More Americans Negative Than Positive About ACA
Monday, September 12th, 2016
In a summer that saw many insurers drop out of the Affordable Care Act's health insurance exchanges, Americans' support for the healthcare law continues to be slightly more negative than positive. Now, 44% of Americans support the law, also known as Obamacare, and 51% disapprove of it -- similar to what Gallup measured last November.
Insurance giant Aetna decided in August to pull out of most of the healthcare exchanges it had entered in 2014 and announced it would not expand into any more states. This news followed similar announcements from other major insurers such as United Healthcare and Humana. There have also been reports that the cost of individual plans offered through health insurance exchanges in many states is likely to jump significantly in the coming years as federal subsidies disappear. Since the spring, the percentage who approve of the law has declined slightly from 47% to 44%, while disapproval has risen two percentage points to 51%.
Percentage of Americans Saying ACA Hurt Their Family Rises to New High
Currently, 29% of Americans say Obamacare has hurt them and their family, up from 26% in May, and the highest Gallup has measured to date. Meanwhile, the percentage who say the ACA has helped their family dropped from 22% to 18%. The bulk of Americans, 51%, continue to say the law has "had no effect." As more provisions of the law have taken effect over the years, the "no effect" percentage has dropped from the first reading of 70%, in early 2012.
Because Republicans are much more likely (46%) than Democrats (9%) to say the new law has hurt their family, it is possible that some of those who say "hurt" are giving a political response rather than an actual report on the law's effect on their lives.
The number of uninsured Americans has declined under Obamacare, a positive outcome of the law. But the actions of Aetna and other insurers raise doubts about whether the law is sustainable financially, not only for private insurance companies but also for the federal and state governments that help shoulder the costs, and whether insurance will be affordable for Americans themselves.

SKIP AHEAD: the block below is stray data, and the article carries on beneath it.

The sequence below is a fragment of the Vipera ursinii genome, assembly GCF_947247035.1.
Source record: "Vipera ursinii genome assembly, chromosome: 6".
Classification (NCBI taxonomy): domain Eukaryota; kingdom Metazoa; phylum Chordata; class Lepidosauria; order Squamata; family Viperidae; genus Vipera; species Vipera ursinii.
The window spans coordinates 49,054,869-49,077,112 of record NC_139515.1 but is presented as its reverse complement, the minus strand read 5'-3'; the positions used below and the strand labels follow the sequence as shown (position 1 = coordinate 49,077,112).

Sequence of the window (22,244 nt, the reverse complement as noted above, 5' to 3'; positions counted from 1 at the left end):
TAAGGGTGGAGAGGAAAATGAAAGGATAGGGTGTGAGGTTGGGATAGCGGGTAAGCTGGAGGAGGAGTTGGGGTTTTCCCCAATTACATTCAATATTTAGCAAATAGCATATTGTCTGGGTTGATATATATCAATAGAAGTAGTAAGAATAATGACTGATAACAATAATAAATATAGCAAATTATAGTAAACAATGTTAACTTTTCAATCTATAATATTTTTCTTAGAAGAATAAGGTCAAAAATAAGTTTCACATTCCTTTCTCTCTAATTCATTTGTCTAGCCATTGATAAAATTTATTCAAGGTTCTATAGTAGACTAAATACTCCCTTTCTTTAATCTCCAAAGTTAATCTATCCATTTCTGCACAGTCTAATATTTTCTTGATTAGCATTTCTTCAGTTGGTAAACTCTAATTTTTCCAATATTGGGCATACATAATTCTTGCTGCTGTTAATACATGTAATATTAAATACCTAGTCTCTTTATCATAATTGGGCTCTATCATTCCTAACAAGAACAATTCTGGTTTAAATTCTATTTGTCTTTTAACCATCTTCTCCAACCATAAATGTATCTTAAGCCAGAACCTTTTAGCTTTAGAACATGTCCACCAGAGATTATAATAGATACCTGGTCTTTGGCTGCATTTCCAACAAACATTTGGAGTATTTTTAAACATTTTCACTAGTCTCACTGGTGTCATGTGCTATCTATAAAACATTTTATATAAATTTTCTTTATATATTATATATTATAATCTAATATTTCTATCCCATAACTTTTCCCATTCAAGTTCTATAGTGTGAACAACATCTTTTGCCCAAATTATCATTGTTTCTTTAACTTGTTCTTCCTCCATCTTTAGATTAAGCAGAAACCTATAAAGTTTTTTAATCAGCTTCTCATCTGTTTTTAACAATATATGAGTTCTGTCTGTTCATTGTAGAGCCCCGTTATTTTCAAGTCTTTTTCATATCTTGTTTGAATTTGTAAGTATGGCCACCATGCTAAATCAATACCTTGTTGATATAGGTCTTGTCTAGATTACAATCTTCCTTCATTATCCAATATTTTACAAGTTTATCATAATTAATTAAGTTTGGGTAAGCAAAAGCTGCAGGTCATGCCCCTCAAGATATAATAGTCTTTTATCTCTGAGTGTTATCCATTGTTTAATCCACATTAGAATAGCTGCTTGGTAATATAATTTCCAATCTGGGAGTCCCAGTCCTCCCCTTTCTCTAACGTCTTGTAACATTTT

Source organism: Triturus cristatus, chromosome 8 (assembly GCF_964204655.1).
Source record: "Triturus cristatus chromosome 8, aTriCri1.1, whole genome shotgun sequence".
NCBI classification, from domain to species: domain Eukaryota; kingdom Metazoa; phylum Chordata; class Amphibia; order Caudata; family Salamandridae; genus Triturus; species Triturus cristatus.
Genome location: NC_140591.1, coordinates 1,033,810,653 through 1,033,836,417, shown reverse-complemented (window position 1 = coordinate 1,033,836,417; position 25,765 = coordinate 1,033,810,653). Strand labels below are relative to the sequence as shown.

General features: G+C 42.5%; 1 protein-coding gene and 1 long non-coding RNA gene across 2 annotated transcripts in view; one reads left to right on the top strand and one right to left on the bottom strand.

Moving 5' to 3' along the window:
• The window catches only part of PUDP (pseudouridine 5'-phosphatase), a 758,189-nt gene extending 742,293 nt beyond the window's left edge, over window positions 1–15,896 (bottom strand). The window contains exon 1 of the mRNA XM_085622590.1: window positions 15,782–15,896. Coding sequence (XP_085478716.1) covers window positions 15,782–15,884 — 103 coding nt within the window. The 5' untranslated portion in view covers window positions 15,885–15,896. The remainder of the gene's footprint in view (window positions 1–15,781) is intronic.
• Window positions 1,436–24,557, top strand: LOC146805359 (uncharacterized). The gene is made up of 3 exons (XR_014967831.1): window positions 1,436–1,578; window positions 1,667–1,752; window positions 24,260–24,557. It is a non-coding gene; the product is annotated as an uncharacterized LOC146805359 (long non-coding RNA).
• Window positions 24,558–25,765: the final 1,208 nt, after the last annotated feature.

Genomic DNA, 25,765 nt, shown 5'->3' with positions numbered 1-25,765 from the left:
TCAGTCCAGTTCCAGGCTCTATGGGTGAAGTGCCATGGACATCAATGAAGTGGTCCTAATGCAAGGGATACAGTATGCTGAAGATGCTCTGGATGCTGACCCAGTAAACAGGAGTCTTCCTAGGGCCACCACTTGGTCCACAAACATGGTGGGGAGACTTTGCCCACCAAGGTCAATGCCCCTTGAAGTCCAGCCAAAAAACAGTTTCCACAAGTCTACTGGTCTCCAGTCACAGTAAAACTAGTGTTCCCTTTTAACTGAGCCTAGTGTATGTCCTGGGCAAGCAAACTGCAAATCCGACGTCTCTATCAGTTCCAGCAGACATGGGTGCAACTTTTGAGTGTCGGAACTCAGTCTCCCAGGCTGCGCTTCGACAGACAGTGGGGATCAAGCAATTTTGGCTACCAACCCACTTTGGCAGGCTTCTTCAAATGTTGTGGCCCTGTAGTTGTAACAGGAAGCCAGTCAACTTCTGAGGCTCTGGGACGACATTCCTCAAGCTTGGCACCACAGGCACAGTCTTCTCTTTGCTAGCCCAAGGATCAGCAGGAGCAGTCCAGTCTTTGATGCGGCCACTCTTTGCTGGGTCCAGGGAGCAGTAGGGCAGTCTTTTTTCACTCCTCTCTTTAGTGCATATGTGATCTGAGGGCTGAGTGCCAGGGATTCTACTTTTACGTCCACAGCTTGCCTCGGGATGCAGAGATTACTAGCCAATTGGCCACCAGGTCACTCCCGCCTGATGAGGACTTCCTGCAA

Americans Divided on Long-Term Effects
More Americans expect the ACA to make their family's healthcare situation worse in the long run (36%) than say it will make it better (24%). Thirty-seven percent say they expect the law not to make much difference. The current percentage who believe the law will make things better reflects no change since Gallup began asking this question in 2012.
Gallup also asked Americans about the law's effect on the U.S. so far. Thirty-seven percent say the law has helped the healthcare situation in the U.S., while 45% say it has hurt it. A much smaller percentage (12%) say it has had no effect.
Six years after passage of the ACA, it appears that much of the American public hasn't embraced the healthcare law and still holds serious reservations about it. Although opinion has fluctuated somewhat over time, Americans have remained at least slightly more negative than positive about the law for three years. This partly reflects the highly politicized views of the controversial law -- with Republicans overwhelmingly opposed to it and unlikely to change their views, while Democrats have shown consistently high support.
At the same time, more Americans than at any previous point are reporting that the law has hurt their healthcare situation. The percentage who believe their family will be hurt in the long run by Obamacare is up slightly since May. It is possible that these feelings are related to negative media attention to the law this summer; that the lack of positive news has returned sentiments to previous levels; or that they simply reflect underlying political predispositions to the law. In any case, President Barack Obama's signature legislative achievement still has miles to go before a majority of the public considers it a positive. With Hillary Clinton vowing to strengthen Obamacare, and Donald Trump pledging to undo it, the healthcare law's future hangs in the balance this election season.